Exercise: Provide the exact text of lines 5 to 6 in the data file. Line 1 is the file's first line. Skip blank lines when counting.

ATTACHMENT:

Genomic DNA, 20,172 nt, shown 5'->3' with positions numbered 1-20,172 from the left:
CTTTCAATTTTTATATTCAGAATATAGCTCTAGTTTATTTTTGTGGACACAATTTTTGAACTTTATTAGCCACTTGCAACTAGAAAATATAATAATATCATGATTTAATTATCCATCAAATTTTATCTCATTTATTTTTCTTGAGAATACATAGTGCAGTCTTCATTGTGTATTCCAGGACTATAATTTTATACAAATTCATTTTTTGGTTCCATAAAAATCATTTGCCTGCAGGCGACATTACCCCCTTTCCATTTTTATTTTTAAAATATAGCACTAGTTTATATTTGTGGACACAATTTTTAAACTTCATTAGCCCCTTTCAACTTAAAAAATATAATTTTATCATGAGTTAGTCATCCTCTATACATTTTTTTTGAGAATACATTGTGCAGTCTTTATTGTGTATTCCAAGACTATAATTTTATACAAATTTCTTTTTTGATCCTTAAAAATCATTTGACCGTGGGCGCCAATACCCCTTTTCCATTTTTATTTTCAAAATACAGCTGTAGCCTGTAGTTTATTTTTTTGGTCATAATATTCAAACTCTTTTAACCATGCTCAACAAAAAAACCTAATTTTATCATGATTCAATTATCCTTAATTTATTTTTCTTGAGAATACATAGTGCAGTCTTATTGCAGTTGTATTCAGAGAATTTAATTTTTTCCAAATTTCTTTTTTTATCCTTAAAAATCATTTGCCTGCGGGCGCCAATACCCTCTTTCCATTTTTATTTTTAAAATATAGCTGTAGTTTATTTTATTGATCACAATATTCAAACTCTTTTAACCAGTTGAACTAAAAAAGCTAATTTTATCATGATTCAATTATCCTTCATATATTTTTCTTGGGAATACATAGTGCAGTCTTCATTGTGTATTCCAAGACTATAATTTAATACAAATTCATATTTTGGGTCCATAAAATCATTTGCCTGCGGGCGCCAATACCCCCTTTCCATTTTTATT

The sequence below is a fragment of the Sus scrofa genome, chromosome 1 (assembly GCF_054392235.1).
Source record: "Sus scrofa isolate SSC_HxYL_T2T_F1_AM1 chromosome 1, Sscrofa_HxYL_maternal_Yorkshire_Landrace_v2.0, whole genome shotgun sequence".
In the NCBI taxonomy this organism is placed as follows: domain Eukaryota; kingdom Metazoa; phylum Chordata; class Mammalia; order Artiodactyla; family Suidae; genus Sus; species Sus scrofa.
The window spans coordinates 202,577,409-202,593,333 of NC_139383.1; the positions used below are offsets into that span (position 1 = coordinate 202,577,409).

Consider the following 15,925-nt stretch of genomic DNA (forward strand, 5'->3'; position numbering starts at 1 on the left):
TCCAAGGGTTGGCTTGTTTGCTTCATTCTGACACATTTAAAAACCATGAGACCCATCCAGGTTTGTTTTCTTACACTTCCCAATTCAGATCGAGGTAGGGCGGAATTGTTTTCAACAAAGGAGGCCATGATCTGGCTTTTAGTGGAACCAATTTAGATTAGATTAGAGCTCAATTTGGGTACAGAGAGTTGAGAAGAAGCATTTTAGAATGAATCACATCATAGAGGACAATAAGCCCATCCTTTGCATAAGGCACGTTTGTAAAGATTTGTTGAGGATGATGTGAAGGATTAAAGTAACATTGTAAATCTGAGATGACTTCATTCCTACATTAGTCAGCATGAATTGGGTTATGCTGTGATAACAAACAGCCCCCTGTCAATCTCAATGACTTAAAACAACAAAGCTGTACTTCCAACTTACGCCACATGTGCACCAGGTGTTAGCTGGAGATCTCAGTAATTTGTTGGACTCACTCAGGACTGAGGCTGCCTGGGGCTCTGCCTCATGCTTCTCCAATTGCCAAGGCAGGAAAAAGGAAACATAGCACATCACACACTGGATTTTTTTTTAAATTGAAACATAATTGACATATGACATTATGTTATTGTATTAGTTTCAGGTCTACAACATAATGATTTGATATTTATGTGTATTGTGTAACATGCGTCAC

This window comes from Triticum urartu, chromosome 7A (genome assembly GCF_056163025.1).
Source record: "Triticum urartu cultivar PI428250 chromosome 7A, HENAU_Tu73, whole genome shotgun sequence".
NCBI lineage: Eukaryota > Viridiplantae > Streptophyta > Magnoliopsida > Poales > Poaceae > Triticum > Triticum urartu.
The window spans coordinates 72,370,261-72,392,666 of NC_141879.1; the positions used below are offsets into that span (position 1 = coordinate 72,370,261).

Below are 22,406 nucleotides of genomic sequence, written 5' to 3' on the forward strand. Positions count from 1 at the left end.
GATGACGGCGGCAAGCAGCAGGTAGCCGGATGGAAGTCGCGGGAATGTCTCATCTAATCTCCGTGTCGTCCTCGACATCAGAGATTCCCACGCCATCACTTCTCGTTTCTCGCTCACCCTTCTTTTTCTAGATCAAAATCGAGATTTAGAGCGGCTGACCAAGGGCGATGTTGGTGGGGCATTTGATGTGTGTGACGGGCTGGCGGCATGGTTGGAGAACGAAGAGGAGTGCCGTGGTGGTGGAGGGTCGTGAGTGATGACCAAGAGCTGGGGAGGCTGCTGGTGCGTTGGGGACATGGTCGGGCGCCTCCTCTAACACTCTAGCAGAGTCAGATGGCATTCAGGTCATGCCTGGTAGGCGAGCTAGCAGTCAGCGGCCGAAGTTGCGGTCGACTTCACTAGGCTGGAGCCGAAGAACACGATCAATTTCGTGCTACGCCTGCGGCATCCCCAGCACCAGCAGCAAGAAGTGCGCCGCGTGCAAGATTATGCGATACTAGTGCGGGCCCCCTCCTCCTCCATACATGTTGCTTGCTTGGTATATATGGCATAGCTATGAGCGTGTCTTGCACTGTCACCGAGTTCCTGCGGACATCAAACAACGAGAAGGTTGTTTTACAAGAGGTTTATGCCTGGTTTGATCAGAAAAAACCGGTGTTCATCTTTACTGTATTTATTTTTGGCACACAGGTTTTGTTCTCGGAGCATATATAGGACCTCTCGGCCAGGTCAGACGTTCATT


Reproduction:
In the NCBI taxonomy this organism is placed as follows: domain Eukaryota; kingdom Metazoa; phylum Chordata; class Mammalia; order Artiodactyla; family Suidae; genus Sus; species Sus scrofa.
The window spans coordinates 202,577,409-202,593,333 of NC_139383.1; the positions used below are offsets into that span (position 1 = coordinate 202,577,409).